Guernsey: A European Finance Centre For The Middle East

Last Updated: 5 December 2014
Article by Fiona Le Poidevin

Most Read Contributor in Guernsey, September 2016

Chief Executive of Guernsey Finance, Fiona Le Poidevin, spoke to Zoya Malik of Banker Middle East about the Island's financial services and interests for Middle East investors.

What is the role of Guernsey Finance?

Fiona Le Poidevin (FLP): Guernsey Finance is the promotional agency for the Island's financial services industry internationally. We concentrate our marketing efforts across the four main pillars of Guernsey's finance industry which are:

  • Private wealth – Over 150 licensed fiduciaries, ranging from multinational organisations to independent, boutique operations.
  • Investment funds – more than 50 fund managers, administrators and custodians with total net asset value of funds under management and administration of nearly half a trillion US dollars.
  • Banking – There are 31 licensed banks comprising subsidiaries and branches of groups from around the world.
  • Insurance – The Island is the largest captive insurance domicile in Europe and number four globally.

Businesses in these sectors are supported by a network of professional services, including multi-jurisdictional law firms and global accountancy practices. A major advantage that Guernsey has over other jurisdictions is that it is located in between the UK and continental Europe. This means that it offers quick and easy access to both these markets and, being in the same time zone as the UK, enables business to be conducted easily with the Middle East.

What are the services that Guernsey offers that are of interest to GCC clients?

FLP:The GCC investment community already utilises Guernsey as an investment fund domicile.

The introduction of the EU's Alternative Investment Fund Managers Directive (AIFMD) is considered by many non-EU asset managers to be an unnecessary burden to doing business in Europe. However, Guernsey is able to offer the solution of access to Europe, but from a non-EU platform.

Guernsey is in Europe geographically but it is not in the EU and therefore, is not required to implement EU directives, such as AIFMD. Instead, Guernsey has introduced a dual regulatory regime whereby it is possible to continue to distribute Guernsey funds into both EU and non-EU countries.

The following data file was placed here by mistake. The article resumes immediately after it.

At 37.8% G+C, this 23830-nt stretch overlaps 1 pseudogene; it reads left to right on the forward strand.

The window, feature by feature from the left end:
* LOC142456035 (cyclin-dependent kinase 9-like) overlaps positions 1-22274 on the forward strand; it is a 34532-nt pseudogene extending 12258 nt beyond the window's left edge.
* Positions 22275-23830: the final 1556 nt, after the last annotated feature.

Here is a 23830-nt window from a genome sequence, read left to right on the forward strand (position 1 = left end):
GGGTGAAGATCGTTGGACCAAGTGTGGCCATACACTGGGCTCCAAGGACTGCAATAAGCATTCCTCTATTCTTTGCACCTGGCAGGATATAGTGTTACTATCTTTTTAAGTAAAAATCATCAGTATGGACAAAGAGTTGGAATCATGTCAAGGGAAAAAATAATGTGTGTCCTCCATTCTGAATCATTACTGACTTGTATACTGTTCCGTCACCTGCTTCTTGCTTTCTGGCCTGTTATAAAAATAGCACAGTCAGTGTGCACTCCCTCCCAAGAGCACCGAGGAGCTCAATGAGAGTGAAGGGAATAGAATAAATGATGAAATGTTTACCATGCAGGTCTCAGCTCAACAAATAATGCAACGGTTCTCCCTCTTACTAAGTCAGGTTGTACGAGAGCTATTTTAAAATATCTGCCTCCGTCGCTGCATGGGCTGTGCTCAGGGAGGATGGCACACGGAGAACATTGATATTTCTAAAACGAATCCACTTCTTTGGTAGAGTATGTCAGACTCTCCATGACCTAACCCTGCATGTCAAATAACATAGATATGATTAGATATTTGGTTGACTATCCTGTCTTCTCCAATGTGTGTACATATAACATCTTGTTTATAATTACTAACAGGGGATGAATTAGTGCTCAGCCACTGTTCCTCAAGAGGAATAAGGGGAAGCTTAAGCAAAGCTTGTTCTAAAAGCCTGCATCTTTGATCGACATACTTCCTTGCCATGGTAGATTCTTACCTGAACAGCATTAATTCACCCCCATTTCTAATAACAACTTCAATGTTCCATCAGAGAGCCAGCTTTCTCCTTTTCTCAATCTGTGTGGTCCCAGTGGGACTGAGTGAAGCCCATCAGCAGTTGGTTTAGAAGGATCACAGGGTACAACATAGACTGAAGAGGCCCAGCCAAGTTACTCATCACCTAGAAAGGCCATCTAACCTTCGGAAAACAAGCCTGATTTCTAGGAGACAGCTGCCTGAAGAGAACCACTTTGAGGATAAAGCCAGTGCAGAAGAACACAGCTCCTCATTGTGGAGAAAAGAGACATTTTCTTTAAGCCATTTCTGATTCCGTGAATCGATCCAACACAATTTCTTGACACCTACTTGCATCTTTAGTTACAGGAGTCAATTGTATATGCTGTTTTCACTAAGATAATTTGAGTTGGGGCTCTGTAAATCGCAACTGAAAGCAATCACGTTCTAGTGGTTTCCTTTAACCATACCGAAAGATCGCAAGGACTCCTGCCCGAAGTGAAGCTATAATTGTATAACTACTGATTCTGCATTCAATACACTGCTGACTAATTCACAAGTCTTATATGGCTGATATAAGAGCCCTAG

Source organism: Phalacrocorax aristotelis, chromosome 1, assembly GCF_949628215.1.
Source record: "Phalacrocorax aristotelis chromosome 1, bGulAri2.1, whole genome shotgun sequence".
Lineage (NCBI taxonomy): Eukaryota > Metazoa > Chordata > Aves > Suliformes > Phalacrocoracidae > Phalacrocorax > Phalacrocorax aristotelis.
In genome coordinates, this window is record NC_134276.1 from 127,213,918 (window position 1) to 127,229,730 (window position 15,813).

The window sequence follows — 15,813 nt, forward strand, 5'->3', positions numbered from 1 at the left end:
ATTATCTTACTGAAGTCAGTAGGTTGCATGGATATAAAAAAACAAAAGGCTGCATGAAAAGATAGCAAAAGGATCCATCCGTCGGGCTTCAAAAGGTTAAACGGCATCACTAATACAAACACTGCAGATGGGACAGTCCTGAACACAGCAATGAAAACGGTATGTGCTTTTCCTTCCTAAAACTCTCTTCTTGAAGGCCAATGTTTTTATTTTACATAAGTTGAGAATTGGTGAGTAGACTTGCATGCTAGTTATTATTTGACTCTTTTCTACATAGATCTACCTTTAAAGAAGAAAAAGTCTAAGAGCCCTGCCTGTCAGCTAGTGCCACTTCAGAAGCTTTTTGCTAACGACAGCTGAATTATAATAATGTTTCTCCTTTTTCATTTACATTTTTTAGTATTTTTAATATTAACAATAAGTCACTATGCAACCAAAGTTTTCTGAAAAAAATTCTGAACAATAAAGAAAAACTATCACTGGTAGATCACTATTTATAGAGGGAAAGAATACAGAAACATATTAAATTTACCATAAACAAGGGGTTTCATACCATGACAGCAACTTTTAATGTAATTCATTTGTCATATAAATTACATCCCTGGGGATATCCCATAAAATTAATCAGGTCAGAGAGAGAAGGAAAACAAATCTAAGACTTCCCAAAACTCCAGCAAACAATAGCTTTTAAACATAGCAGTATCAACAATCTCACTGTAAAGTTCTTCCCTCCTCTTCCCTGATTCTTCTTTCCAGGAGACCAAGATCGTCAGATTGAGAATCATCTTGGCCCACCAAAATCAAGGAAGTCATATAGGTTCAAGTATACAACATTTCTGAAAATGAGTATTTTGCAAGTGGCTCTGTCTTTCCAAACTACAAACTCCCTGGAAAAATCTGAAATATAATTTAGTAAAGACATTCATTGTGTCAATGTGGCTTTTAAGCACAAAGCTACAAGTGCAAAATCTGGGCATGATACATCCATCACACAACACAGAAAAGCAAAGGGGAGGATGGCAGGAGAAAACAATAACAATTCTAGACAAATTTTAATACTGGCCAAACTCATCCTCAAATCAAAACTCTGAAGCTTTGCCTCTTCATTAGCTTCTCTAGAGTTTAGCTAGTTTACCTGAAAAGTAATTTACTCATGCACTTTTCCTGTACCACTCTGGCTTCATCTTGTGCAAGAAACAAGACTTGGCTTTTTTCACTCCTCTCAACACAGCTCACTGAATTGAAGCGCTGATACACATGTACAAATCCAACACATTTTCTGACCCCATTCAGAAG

The point is that Guernsey's dual regulatory regime provides optionality that allows clients to be serviced according to their specific circumstances. Other than funds, our private wealth offering is also particularly attractive to those in the Middle East, providing a third country location from which individuals and families spread across the globe, can protect and manage their wealth and assets in a tax efficient manner for the benefit of future generations through a variety of sophisticated structures including trusts, companies or foundations.

What are the arrangements for trusts in Guernsey?

FLP: Unlike some other jurisdictions which promote the use of 'off the shelf companies', Guernsey's use of sophisticated structures such as the Private Trust Company (PTC) ensures that trusts can be built bespoke to client requirements. For many clients, the idea of handing over control of their wealth and assets is an uncomfortable prospect. Yet, Guernsey can address these concerns. Firstly, Guernsey has well-established legislation and supporting legal infrastructure including courts which have many decades of experience in dealing with judicial matters. Secondly, within the arrangements of a standard Guernsey trust there are special provisions which allow for the Settlor to take some control of the wealth or assets; the use of structures involving a PTC or purpose trust gives the Settlor greater control – they may sit on the board of the PTC and also be in command of the purpose trust which is the ultimate authority over the PTC board.

More recently Guernsey introduced its own Foundations legislation, a concept arguably more familiar in the Middle East. The Guernsey Foundation can be used as an alternative to the PTC and purpose trust arrangements that have traditionally been used to allow Settlors to retain control over assets and wealth.

What is your reach / presence in the Middle East at the moment?

FLP: Middle East asset managers with Guernsey-domiciled investment funds in recent years include the likes of Arab Bank, Ahli United Bank, Global Investment House, Kuwait Investment Company, MENA Capital, Mubadala, the National Bank of Abu Dhabi and Strategia Investment Company.